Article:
As she pointed out, “Some of them, like Abigail Adams, Winston Churchill, Hannah Senesh, Thurgood Marshall, were literally fighters, so of course the term should stay there.” But I also used it with Audrey Hepburn, Helen Keller, Teddy Roosevelt, Nancy Brinker—even with Lisa Simpson and the Dalai Lama. The Dalai Lama! Even in the pacifist, I sought a fighter. And yes, that probably highlights my lack of descriptive ability. And how overprotective I am. But it also shows that — and I’m just being honest here — I do want my daughter to learn how to fight.
It’s the dream that links every single hero I picked for her. As I now often tell my daughter Lila, no matter what stage of life you’re in, when you want something — no matter how impossible it seems — you need to fight for it. When you believe in something, fight for it. And when you see injustice, fight harder than you’ve ever fought before.
Q: Was there anything that you found out from talking to readers of Heroes For My Son on book tours or over the web that you’ve applied to this book?
My readers know the best heroes. So many of the ones they sent me — through Facebook, or Twitter, via email or on book tour — so many of those heroes made it into the book. Alexandra Scott…Wangari Maathai…I’d never have heard of them if it weren’t for my readers.
Q: Who was the most unlikely hero that you included in the book, and why were they included?
The Three Stooges. Oh yes — I put them in there. My wife hates them. But what people don’t know is they were the very first ones to take on Adolf Hitler in film. These three subversives. Gotta share that with my daughter. (Though my wife still thinks they’re not funny).
Q: A point was made to not only include women in this book, but to also include men. Why was this so important for you?
I included women like Mother Teresa and Anne Sullivan in the book for my son. Would I really be doing any justice for my daughter if I told her only women could be heroes? Plus, I gave her really good ones. Like Ben Franklin. Few men are as cool as Ben Franklin.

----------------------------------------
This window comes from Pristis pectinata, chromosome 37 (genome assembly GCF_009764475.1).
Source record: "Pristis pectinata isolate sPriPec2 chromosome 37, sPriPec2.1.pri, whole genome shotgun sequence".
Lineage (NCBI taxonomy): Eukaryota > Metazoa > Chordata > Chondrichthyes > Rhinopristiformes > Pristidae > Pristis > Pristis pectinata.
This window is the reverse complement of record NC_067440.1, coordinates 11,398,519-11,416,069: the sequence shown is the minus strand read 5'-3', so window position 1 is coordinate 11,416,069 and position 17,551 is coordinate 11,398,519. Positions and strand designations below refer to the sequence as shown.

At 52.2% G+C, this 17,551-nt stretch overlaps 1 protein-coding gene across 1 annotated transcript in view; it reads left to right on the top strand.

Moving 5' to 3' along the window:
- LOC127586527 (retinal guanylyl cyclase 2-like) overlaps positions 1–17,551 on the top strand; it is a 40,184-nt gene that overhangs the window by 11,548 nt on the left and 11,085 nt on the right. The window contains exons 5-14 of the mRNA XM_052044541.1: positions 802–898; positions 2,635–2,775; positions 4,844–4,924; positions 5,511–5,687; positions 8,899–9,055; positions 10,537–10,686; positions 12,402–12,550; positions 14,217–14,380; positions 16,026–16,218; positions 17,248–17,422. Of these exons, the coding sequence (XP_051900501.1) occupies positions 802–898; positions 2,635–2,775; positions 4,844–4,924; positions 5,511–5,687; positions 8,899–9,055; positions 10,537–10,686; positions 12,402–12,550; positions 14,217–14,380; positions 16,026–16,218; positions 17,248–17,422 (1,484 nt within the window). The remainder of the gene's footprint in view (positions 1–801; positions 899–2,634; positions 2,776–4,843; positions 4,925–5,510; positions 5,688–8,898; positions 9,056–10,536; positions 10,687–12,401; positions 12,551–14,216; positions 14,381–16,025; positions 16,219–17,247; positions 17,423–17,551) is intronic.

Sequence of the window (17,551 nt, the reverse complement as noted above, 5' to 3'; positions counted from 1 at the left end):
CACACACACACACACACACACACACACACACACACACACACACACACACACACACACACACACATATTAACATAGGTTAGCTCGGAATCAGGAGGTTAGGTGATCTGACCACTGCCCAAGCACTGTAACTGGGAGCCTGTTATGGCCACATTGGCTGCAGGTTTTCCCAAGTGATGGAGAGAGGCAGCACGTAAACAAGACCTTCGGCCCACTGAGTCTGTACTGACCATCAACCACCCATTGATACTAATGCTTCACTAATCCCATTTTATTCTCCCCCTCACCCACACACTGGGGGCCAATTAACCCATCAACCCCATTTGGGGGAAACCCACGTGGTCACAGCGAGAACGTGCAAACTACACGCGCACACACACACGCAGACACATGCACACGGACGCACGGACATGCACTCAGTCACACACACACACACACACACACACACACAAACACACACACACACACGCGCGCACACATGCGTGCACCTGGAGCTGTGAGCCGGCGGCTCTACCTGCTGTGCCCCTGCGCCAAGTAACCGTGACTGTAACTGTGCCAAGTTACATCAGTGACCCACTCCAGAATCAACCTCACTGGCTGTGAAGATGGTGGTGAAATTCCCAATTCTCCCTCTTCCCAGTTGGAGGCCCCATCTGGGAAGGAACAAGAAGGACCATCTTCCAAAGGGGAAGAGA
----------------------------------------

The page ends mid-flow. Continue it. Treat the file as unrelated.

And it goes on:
Q: Were there any heroes that your wife (or daughter) specifically wanted in the book?
I did 50 brand new heroes for my daughter. But there were six heroes that I felt were worth repeating from Heroes For My Son — a sort of hall of fame that I felt needed to be there for my daughter: Rosa Parks, Amelia Earhart, Abraham Lincoln, Gandhi, Eleanor Roosevelt and Lucille Ball. Plus I again included my Mom. C’mon. It’s my Mom.
Q: There’s a great deal of care given to the selection of the images used for both Heroes books, can you talk about that process?
For me, the stories we tell about the heroes isn’t about just their accomplishments. It’s also about how ordinary their beginnings were. Indeed, no one is born a hero. So when it came to pictures, I always look for ones that aren’t the “usual” ones. I like the ones that remind us they’re just like us. And thanks to the research for my novels — and for Decoded — we have great friends at the National Archives and the Library of Congress who were willing to dig for ones few people have seen before.
Q: If the book was one page longer, who would have made it in?
My wife’s grandmother, Sara Flam, who my daughter is named after. But I already had my own grandmother and mother in there — plus my wife. I couldn’t make it a family album.
Q: Any heroes you’re particularly proud of?
Sheila Spicer — my ninth grade English teacher. The first person who told me I could write. I owe her forever for that.
Need More Brad? Click below to see a full in-depth interview with him talking about his other books, writing in general, and why he always hates his author photos.